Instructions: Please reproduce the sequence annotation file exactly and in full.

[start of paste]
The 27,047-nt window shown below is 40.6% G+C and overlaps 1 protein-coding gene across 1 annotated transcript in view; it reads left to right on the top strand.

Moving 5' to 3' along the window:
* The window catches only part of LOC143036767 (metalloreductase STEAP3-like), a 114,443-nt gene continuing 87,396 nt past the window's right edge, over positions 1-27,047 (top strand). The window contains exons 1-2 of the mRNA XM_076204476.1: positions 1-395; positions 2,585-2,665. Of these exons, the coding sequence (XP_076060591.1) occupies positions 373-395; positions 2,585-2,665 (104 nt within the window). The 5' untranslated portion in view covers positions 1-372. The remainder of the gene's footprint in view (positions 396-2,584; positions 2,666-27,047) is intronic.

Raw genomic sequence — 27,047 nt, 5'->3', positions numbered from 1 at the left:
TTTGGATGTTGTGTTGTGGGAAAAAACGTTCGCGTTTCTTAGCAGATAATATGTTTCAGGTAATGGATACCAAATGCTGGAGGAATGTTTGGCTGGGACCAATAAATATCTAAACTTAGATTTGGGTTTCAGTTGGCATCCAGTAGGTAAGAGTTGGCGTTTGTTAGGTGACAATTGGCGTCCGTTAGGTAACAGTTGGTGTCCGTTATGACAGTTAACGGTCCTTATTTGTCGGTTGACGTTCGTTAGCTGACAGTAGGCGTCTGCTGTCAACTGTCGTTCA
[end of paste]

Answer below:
The 27,047-nt window shown below is 40.6% G+C and overlaps 1 protein-coding gene across 1 annotated transcript in view; it reads left to right on the top strand.

Moving 5' to 3' along the window:
* The window catches only part of LOC143036767 (metalloreductase STEAP3-like), a 114,443-nt gene continuing 87,396 nt past the window's right edge, over positions 1-27,047 (top strand). The window contains exons 1-2 of the mRNA XM_076204476.1: positions 1-395; positions 2,585-2,665. Of these exons, the coding sequence (XP_076060591.1) occupies positions 373-395; positions 2,585-2,665 (104 nt within the window). The 5' untranslated portion in view covers positions 1-372. The remainder of the gene's footprint in view (positions 396-2,584; positions 2,666-27,047) is intronic.

Raw genomic sequence — 27,047 nt, 5'->3', positions numbered from 1 at the left:
TTTGGATGTTGTGTTGTGGGAAAAAACGTTCGCGTTTCTTAGCAGATAATATGTTTCAGGTAATGGATACCAAATGCTGGAGGAATGTTTGGCTGGGACCAATAAATATCTAAACTTAGATTTGGGTTTCAGTTGGCATCCAGTAGGTAAGAGTTGGCGTTTGTTAGGTGACAATTGGCGTCCGTTAGGTAACAGTTGGTGTCCGTTATGACAGTTAACGGTCCTTATTTGTCGGTTGACGTTCGTTAGCTGACAGTAGGCGTCTGCTGTCAACTGTCGTTCA